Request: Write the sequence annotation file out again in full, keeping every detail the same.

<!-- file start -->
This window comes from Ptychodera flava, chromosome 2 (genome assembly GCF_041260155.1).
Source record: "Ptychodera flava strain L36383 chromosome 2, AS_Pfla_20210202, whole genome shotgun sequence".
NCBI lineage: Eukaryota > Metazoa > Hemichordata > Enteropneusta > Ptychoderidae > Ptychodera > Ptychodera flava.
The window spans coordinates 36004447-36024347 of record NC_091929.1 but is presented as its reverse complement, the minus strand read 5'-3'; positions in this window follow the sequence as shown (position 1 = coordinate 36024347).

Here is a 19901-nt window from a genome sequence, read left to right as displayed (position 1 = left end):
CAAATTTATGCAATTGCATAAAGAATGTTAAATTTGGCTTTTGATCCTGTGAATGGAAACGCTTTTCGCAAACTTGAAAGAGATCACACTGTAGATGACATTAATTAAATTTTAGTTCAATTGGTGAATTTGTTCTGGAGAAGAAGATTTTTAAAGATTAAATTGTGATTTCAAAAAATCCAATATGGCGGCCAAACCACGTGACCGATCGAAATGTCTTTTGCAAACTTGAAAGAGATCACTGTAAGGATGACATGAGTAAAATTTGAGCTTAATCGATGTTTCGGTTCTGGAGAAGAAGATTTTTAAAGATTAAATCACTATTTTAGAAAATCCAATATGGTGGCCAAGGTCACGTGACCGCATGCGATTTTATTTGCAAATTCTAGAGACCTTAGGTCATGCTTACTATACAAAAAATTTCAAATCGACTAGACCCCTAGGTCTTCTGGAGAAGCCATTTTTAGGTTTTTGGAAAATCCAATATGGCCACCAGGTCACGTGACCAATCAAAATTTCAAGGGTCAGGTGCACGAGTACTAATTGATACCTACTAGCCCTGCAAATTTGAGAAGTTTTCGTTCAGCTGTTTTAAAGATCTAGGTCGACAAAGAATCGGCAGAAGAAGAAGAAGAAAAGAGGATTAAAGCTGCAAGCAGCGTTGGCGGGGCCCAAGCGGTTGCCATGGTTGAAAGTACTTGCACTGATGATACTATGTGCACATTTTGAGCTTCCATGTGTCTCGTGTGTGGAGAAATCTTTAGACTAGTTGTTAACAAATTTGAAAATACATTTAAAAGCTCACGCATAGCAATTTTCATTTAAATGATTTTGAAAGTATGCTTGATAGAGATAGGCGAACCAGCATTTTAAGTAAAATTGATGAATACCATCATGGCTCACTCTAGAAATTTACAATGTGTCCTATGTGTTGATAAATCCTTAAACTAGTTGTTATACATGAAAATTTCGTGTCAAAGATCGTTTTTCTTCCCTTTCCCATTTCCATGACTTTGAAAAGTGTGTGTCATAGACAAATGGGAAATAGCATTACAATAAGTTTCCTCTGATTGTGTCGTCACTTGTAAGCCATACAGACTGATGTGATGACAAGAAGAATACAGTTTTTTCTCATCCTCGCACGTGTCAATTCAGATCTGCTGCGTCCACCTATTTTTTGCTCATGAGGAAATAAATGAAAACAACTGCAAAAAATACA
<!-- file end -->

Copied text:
This window comes from Ptychodera flava, chromosome 2 (genome assembly GCF_041260155.1).
Source record: "Ptychodera flava strain L36383 chromosome 2, AS_Pfla_20210202, whole genome shotgun sequence".
NCBI lineage: Eukaryota > Metazoa > Hemichordata > Enteropneusta > Ptychoderidae > Ptychodera > Ptychodera flava.
The window spans coordinates 36004447-36024347 of record NC_091929.1 but is presented as its reverse complement, the minus strand read 5'-3'; positions in this window follow the sequence as shown (position 1 = coordinate 36024347).

Here is a 19901-nt window from a genome sequence, read left to right as displayed (position 1 = left end):
CAAATTTATGCAATTGCATAAAGAATGTTAAATTTGGCTTTTGATCCTGTGAATGGAAACGCTTTTCGCAAACTTGAAAGAGATCACACTGTAGATGACATTAATTAAATTTTAGTTCAATTGGTGAATTTGTTCTGGAGAAGAAGATTTTTAAAGATTAAATTGTGATTTCAAAAAATCCAATATGGCGGCCAAACCACGTGACCGATCGAAATGTCTTTTGCAAACTTGAAAGAGATCACTGTAAGGATGACATGAGTAAAATTTGAGCTTAATCGATGTTTCGGTTCTGGAGAAGAAGATTTTTAAAGATTAAATCACTATTTTAGAAAATCCAATATGGTGGCCAAGGTCACGTGACCGCATGCGATTTTATTTGCAAATTCTAGAGACCTTAGGTCATGCTTACTATACAAAAAATTTCAAATCGACTAGACCCCTAGGTCTTCTGGAGAAGCCATTTTTAGGTTTTTGGAAAATCCAATATGGCCACCAGGTCACGTGACCAATCAAAATTTCAAGGGTCAGGTGCACGAGTACTAATTGATACCTACTAGCCCTGCAAATTTGAGAAGTTTTCGTTCAGCTGTTTTAAAGATCTAGGTCGACAAAGAATCGGCAGAAGAAGAAGAAGAAAAGAGGATTAAAGCTGCAAGCAGCGTTGGCGGGGCCCAAGCGGTTGCCATGGTTGAAAGTACTTGCACTGATGATACTATGTGCACATTTTGAGCTTCCATGTGTCTCGTGTGTGGAGAAATCTTTAGACTAGTTGTTAACAAATTTGAAAATACATTTAAAAGCTCACGCATAGCAATTTTCATTTAAATGATTTTGAAAGTATGCTTGATAGAGATAGGCGAACCAGCATTTTAAGTAAAATTGATGAATACCATCATGGCTCACTCTAGAAATTTACAATGTGTCCTATGTGTTGATAAATCCTTAAACTAGTTGTTATACATGAAAATTTCGTGTCAAAGATCGTTTTTCTTCCCTTTCCCATTTCCATGACTTTGAAAAGTGTGTGTCATAGACAAATGGGAAATAGCATTACAATAAGTTTCCTCTGATTGTGTCGTCACTTGTAAGCCATACAGACTGATGTGATGACAAGAAGAATACAGTTTTTTCTCATCCTCGCACGTGTCAATTCAGATCTGCTGCGTCCACCTATTTTTTGCTCATGAGGAAATAAATGAAAACAACTGCAAAAAATACA